Cefaly

FDA Approves Wearable Device Made To Reduce Headaches

Users wear it on their heads for about 20 minutes per day. So far, the battery-powered device doesn't have any known side effects.

By Collin Ruane | March 12, 2014

The FDA has approved a new medical device meant to reduce migraines.

The device is called Cefaly. Users wear it on their heads for about 20 minutes per day. And, so far, the battery-powered device doesn't have any known side effects. ABC explains how it works.

"This targets a nerve in the brain that is the major player in causing migraines. It stimulates that nerve and interrupts those signals." (Via ABC)

In a news release, a representative with the FDA said the device provides a new alternative to medications many migraine sufferers currently use to treat their symptoms.

And after recent tests, migraine sufferers have seen some positive results from this alternative.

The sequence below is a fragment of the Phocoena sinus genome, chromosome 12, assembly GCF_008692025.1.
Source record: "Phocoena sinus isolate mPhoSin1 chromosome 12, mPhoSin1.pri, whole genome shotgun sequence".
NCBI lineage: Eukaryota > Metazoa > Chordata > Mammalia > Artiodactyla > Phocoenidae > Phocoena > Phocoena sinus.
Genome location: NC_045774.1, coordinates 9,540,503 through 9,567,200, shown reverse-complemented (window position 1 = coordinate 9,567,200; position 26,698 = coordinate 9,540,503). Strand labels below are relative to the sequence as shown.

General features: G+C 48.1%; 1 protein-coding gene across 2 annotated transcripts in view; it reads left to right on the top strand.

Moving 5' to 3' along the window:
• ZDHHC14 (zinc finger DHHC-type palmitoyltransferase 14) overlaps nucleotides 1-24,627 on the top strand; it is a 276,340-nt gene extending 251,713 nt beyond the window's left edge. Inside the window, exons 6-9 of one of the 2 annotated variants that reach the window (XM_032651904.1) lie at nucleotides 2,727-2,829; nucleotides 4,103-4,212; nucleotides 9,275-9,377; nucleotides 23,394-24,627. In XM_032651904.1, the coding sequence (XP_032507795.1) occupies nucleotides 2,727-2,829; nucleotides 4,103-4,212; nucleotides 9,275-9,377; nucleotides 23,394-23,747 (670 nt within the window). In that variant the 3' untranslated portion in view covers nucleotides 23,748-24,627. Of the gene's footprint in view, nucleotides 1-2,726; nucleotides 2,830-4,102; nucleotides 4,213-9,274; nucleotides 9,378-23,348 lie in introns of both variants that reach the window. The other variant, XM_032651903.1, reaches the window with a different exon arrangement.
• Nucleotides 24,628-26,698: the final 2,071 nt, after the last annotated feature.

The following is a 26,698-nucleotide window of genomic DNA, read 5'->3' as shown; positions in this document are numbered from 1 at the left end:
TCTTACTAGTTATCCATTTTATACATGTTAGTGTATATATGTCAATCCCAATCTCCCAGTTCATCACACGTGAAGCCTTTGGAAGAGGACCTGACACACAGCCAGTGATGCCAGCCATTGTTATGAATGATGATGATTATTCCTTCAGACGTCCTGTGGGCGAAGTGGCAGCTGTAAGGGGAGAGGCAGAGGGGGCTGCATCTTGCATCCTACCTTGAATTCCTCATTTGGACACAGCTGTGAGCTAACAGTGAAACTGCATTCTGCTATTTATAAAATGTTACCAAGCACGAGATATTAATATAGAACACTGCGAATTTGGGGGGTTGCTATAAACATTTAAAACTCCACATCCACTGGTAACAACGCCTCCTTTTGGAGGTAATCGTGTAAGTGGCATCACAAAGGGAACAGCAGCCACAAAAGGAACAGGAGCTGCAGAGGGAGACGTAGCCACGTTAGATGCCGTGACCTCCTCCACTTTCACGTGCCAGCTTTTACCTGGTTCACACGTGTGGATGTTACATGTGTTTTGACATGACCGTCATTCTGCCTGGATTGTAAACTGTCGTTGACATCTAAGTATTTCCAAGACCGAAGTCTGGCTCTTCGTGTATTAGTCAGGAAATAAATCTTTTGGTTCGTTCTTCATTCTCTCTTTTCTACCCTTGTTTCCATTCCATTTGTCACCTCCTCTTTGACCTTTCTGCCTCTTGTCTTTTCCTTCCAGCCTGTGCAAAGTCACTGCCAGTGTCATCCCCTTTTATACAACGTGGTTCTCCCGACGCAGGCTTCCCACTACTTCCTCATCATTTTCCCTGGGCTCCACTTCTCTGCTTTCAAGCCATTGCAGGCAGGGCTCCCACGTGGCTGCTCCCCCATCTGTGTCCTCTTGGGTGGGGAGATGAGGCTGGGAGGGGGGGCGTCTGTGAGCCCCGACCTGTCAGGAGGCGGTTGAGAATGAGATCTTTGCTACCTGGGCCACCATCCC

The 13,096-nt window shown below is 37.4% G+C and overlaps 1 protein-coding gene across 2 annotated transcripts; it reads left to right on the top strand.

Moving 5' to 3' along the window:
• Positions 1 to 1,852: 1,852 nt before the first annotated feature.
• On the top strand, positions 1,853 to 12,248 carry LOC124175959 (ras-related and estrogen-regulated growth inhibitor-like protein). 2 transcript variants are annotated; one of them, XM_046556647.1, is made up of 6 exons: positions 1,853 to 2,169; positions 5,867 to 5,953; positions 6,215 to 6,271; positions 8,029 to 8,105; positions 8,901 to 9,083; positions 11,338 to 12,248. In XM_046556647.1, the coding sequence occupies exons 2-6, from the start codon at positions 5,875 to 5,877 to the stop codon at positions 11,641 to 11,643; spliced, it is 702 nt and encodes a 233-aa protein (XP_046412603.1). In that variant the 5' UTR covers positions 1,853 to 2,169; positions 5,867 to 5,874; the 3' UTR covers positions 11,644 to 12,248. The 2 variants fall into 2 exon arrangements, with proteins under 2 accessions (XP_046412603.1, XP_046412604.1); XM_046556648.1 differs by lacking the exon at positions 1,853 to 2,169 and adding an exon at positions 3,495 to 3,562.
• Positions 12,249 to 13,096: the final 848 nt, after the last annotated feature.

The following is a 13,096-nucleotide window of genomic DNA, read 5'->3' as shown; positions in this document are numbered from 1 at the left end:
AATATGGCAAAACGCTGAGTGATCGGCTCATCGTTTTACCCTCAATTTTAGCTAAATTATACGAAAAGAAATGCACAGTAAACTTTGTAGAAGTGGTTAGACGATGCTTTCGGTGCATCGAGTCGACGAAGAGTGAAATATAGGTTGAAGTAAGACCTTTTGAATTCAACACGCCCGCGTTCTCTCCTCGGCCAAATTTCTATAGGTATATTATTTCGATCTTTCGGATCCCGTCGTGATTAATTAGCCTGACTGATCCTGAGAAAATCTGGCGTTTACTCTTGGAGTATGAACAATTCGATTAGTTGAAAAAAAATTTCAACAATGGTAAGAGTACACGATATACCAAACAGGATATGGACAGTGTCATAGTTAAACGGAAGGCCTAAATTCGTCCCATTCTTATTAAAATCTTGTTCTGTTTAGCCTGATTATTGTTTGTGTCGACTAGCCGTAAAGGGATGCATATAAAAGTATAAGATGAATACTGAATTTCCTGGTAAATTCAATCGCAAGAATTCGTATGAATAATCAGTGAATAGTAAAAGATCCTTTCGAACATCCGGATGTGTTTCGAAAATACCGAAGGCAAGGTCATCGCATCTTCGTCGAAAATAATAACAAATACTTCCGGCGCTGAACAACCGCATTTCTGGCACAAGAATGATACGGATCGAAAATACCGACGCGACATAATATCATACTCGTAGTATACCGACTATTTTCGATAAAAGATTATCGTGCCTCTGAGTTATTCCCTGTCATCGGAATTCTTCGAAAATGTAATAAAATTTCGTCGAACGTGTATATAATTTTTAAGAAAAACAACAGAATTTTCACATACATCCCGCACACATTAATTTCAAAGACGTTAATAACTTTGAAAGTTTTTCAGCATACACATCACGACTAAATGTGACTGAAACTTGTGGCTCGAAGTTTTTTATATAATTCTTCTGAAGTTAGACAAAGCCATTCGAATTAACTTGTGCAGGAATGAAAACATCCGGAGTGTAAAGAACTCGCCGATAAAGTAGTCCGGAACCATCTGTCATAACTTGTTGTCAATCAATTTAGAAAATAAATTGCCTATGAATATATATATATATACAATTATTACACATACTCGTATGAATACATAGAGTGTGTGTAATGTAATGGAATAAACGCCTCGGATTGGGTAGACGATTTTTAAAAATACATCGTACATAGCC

A recent study showed almost 40 percent of the nearly 70 people studied saw the number of migraines drop by at least 50 percent. However, CNN points out Cefaly didn't make the intensity of the remaining migraines go down.

SlashGear adds Cefaly is only available with a perscription.

According to The Wall Street Journal, the device is already sold for retail Canada for about $300, and the vice president of the device's distributor says it would cost about the same in the U.S.

If you buy the device from Cefaly's website, though, it'll cost you about $350. So far, no reports on if any U.S. retail stores plan to put the device on their shelves.

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